Dad

Dad: (n) informal for father.

It’s really two stories.

There was the story that should have happened and then, the tale that truly unfolded.

It is impossible for me to be an unbeliever. I don’t think I’m gullible, but I have seen enough surprising things come to fruition that I can no longer muster the doubt of Brother Thomas.

For you see, I should never have been a dad.

Don’t misinterpret the statement. I don’t want you to think that I despised the position or even that I wish it had happened differently.

But I also want you to realize that each time I became a dad, there was no planning, no bank account prepared and often not even a correct determination on the time of the blessed arrival.

I shall not get into all of those stories with this one essay.

Suffice it to say, I was a singer, a songwriter, a piano player, a vagabond—and I was a brat about never wanting to work for anyone else. As you can see right there, I perhaps should be eliminated for consideration for “father of the year.”

So I did it all with my children.

While I was teaching them to be better humans, they were teaching me how to be a good dad.

That’s the way it should be.

As long as you’re willing to look like an ass, identify it quickly and then change your mind, your kids will love you to death.

I drug my kids all over the country.

I had them playing instruments on stage in front of audiences.

I home-schooled some of them.

I lost one child along the way to a hit-and-run car accident.

And somehow or another, all the others arrived at adulthood, found magnificent partners, and are living full-blown, solvent, intelligent and spirited lives.

I will take credit for the fact that I was there, remained, repented and transformed.

But still—someone sprinkled something onto the mess, to turn it into a passable casserole.

What does it mean to be a dad?

  1. Be prepared to be watched twenty-four hours a day.
  2. Be prepared to be wrong—and admit it.
  3. Be prepared to laugh at your children when they act like you’re killing them because of a discipline you must levy.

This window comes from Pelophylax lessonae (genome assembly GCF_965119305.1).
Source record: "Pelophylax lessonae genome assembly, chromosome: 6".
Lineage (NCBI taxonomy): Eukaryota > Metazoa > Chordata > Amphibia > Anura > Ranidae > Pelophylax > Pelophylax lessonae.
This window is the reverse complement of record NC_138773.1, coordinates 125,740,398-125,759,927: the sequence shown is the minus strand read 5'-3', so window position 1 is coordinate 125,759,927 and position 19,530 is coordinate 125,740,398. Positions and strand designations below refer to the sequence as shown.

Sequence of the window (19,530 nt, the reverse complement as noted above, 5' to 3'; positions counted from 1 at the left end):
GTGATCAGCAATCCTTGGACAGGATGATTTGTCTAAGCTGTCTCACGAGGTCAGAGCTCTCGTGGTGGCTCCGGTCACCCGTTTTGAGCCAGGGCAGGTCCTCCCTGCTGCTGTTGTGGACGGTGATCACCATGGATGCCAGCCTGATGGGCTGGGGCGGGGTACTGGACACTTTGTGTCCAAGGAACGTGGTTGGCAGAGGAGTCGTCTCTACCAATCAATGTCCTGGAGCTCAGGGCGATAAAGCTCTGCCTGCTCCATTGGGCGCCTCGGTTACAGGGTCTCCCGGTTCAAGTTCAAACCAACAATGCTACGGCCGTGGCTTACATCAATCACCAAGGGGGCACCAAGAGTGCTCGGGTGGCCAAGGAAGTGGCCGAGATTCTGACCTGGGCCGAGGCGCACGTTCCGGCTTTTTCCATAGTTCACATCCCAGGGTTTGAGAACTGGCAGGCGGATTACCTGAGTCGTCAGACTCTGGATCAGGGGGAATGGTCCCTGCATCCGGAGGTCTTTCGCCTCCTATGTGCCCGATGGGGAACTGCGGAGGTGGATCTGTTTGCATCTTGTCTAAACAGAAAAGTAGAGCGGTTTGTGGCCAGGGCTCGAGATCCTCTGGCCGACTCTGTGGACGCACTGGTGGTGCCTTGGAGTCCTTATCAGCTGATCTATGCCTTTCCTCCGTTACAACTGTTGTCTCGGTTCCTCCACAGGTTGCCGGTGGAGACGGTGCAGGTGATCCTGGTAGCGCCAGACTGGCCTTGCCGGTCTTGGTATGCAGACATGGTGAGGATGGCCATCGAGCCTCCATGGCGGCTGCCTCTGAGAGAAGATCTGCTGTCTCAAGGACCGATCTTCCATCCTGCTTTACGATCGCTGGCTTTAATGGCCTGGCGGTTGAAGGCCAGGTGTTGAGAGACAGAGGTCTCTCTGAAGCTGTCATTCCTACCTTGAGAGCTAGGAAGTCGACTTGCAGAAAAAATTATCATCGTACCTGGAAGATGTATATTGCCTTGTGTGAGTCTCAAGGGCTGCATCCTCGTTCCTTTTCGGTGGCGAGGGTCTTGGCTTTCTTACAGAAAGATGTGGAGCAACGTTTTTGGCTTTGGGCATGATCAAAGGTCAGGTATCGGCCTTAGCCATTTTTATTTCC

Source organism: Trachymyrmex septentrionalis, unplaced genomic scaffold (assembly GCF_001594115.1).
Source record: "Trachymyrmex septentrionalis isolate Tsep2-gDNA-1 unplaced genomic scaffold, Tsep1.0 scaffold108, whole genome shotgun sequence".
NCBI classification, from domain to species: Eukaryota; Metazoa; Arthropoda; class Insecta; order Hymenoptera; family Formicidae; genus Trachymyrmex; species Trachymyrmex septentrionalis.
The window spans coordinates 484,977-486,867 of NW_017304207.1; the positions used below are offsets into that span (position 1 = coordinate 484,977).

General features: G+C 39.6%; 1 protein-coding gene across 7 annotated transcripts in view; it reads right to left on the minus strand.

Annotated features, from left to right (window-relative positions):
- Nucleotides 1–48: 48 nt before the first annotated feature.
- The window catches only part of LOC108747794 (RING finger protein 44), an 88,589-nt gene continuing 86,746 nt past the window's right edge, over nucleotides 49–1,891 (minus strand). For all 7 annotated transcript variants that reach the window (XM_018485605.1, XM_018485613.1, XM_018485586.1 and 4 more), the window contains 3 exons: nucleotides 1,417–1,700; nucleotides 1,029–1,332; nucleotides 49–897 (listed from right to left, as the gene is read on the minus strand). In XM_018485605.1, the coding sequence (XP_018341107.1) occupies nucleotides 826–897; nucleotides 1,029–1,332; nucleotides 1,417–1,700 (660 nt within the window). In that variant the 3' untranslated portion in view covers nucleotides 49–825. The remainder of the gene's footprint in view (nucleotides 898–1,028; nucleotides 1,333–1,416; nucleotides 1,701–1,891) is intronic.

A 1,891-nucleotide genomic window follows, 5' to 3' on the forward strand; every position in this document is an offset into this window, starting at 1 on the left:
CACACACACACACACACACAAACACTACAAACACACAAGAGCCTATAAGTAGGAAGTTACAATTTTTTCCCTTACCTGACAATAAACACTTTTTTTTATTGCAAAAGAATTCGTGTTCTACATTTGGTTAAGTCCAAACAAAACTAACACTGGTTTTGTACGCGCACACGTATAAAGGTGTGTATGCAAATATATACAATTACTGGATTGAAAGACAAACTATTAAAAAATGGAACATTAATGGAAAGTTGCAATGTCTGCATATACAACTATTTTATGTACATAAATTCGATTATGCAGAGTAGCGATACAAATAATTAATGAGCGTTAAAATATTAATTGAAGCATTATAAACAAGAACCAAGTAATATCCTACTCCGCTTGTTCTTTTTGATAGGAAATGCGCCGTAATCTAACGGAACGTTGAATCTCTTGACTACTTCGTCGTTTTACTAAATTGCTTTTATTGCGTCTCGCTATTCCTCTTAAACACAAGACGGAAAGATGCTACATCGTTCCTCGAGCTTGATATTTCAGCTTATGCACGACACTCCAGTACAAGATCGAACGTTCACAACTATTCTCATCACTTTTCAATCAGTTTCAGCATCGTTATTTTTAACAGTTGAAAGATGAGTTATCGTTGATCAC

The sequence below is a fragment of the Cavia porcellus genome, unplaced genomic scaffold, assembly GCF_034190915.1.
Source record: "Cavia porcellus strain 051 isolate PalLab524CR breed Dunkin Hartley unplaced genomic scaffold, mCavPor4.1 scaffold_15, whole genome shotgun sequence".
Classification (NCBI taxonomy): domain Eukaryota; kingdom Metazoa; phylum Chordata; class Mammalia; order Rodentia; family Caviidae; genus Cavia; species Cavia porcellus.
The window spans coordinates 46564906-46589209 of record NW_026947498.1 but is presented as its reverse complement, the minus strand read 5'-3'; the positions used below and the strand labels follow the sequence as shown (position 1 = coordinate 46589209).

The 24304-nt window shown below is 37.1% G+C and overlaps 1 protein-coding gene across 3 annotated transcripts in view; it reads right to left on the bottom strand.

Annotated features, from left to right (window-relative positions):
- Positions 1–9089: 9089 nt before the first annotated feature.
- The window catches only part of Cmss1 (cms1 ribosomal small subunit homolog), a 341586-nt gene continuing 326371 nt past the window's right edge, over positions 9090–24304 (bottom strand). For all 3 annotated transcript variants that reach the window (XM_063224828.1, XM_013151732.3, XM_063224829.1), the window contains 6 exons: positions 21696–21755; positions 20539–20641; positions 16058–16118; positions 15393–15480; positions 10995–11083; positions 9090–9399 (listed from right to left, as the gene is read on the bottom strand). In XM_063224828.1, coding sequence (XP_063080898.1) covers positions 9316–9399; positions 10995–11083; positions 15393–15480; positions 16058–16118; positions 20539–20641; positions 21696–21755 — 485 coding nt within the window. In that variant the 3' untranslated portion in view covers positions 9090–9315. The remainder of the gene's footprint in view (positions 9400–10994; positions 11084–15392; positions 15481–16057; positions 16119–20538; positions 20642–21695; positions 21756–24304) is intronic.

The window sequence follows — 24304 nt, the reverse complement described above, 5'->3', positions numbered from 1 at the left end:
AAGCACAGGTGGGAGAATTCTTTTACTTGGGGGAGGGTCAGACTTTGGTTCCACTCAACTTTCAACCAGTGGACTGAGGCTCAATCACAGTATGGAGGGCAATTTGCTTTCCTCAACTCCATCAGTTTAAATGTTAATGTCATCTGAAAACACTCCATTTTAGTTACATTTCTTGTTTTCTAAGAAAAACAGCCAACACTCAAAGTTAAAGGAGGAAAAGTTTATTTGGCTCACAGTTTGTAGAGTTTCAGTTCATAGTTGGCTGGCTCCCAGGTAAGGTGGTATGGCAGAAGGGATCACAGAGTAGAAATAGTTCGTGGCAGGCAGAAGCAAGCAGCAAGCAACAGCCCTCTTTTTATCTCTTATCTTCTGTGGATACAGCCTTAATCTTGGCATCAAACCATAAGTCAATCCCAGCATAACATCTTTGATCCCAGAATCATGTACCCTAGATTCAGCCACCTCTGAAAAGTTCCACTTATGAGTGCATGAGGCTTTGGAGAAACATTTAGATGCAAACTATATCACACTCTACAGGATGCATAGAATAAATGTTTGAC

4. Have a life of your own, so they can see what you think is important.
  5. Encourage their mother in front of them.
  6. Don’t take yourself too seriously.
  7. Take them—your children—very seriously.
  8. When it’s obvious to them that you don’t know what you’re doing, don’t pretend you have a secret plan.
  9. Don’t try to be a best friend to their best friends.
  10. Try as hard as you can to never embarrass them.

Even though I was not a natural, I decided to naturally learn from the experience instead of giving up on it.

Now, my sons are dads.

My grandchildren call them that.

And I sit back in my resolute journey and watch my sons learn how to become “Dad.”

 

Confabulate

Confabulate: (v) to engage in conversation with imaginary stories

For those of you who are regular readers, I am delighted to report that my new novel is in the works for publication with a major New York House. There’s a great possibility for a bonus check and I’ve been promised distribution all over the country.

On top of that, some of my music has been selected to be recorded and there’s high energy in the label that many of the tunes will be pickedfunny wisdom on words that begin with a C
up by famous artists, which will open the door to even more royalties.

It seems that my readership is growing every day and my podcast has quite a following. Just last week, somebody said that I was what they call “a hot property.”

On top of all that, my personal life is booming with my children’s great success, and the fact that I am alive and kicking, and able to make a difference in these tumultuous times.

I want to thank each one of you for allowing me to come every single day and write my heart, knowing that you are listening and you care about what I have to share, especially this morning, when I’ve taken the time to confabulate all this information in this ridiculous essay.

 

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Chicanery

Chicanery: (n) the use of trickery

I keep finding closets.

Little tiny storage places inside my soul where I’ve tucked away mistakes, vices and little lies–so therefore I don’t feel the need to confess
them.

I was struck recently by the fact that a lie is the absence of the truth, or an evasion. That’s tricky business.

As I’ve traveled across the country putting together press releases, I have adopted some “promo talk.”

What is promo talk?

It is the truth being adorned by a very attractive, but sometimes flamboyant hat.

It is a face which is beginning to wrinkle, disguised by heavy makeup.